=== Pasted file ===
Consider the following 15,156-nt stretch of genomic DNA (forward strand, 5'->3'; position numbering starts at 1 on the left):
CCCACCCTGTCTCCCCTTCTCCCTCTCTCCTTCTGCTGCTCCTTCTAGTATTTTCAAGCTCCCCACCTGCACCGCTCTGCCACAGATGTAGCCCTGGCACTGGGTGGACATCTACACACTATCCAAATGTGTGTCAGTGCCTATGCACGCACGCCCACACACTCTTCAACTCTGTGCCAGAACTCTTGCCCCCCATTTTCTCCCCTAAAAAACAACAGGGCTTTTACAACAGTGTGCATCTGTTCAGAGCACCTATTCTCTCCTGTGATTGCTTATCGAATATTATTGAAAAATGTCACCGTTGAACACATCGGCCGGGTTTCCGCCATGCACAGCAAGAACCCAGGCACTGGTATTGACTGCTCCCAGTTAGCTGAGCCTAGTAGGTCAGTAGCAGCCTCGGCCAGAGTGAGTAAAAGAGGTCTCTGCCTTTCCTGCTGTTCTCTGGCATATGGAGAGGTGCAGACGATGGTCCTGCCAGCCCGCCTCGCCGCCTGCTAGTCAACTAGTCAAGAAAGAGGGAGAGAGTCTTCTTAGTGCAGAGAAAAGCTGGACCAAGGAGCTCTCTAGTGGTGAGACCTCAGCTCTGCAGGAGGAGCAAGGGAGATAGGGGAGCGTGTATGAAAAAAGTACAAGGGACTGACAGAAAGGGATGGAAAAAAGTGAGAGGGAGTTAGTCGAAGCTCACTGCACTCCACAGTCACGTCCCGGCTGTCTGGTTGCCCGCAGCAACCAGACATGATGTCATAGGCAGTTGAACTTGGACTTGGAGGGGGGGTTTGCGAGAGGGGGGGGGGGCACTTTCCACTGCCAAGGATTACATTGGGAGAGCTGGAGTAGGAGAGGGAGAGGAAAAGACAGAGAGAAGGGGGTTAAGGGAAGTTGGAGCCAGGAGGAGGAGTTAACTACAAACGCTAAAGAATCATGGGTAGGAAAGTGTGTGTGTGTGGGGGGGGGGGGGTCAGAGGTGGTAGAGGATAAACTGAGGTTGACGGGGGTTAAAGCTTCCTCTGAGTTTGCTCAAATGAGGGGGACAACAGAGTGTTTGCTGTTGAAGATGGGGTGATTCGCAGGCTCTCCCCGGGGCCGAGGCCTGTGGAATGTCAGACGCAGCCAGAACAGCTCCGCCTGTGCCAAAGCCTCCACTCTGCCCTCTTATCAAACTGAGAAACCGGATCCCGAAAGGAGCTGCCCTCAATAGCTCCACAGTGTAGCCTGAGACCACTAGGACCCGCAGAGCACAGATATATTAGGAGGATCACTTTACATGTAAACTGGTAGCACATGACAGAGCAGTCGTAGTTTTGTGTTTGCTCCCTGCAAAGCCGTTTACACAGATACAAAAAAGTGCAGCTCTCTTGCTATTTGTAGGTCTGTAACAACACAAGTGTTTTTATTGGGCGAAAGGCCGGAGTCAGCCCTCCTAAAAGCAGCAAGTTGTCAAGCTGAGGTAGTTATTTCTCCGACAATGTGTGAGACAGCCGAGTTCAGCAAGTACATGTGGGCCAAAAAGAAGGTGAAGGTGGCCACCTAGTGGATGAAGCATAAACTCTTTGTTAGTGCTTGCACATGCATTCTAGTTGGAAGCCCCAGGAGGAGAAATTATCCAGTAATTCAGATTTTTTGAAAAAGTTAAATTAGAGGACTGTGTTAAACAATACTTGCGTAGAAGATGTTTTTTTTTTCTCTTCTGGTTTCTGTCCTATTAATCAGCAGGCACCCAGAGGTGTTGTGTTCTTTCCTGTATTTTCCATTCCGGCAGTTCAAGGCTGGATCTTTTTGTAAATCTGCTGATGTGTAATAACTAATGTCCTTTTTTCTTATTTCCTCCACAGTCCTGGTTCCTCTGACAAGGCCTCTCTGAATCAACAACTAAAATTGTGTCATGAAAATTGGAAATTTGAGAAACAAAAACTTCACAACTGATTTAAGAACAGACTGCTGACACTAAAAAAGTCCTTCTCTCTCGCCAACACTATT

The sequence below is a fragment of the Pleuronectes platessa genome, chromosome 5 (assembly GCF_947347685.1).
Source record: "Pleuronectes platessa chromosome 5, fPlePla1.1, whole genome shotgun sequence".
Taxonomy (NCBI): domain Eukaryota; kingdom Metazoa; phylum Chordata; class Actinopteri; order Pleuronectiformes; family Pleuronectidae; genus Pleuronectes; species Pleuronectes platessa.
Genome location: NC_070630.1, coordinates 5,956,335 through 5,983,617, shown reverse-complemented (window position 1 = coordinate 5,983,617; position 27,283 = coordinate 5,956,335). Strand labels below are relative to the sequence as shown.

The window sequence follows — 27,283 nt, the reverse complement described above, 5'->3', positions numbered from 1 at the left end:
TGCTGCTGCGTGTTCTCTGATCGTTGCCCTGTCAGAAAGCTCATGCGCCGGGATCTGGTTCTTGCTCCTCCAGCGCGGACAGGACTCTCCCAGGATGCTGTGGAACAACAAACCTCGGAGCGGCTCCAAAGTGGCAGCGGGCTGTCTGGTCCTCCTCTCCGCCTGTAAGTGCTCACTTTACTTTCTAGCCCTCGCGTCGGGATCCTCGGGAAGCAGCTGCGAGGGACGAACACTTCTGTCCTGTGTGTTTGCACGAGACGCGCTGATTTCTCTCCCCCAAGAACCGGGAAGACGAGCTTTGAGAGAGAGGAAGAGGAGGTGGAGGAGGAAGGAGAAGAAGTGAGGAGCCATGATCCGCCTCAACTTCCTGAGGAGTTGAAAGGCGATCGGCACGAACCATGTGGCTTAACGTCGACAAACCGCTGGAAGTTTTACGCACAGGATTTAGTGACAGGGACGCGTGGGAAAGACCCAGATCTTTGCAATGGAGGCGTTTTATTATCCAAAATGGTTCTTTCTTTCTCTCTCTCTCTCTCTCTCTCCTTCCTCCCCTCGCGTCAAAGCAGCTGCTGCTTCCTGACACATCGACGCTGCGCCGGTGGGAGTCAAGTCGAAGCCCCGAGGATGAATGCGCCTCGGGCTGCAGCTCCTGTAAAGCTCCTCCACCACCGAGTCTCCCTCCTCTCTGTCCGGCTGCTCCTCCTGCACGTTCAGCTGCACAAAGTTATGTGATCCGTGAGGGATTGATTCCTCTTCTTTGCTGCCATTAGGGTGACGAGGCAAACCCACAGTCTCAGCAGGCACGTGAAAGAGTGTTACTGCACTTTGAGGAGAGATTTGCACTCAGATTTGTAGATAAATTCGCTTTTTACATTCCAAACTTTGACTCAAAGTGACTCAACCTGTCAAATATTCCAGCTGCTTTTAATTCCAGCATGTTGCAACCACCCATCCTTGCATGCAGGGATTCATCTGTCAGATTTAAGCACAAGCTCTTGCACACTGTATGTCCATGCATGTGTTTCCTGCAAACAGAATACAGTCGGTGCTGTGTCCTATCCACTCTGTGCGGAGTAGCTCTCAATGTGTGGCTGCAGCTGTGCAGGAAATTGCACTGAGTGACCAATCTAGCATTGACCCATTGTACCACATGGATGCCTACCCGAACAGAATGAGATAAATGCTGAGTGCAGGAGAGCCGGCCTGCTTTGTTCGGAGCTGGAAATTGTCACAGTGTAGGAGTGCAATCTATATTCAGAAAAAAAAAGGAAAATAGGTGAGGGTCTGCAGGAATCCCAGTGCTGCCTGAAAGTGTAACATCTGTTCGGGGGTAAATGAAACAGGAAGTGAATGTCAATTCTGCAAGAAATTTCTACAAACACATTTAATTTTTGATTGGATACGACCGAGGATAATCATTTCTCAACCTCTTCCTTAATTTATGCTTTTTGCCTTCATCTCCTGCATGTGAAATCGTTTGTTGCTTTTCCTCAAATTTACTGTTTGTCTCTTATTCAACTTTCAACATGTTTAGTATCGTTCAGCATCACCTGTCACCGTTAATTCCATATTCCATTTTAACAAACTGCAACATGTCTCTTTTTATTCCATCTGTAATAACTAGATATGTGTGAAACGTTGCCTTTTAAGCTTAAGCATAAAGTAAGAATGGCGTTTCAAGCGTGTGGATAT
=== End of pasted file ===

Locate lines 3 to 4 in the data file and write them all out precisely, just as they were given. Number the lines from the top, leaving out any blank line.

The sequence below is a fragment of the Pleuronectes platessa genome, chromosome 5 (assembly GCF_947347685.1).
Source record: "Pleuronectes platessa chromosome 5, fPlePla1.1, whole genome shotgun sequence".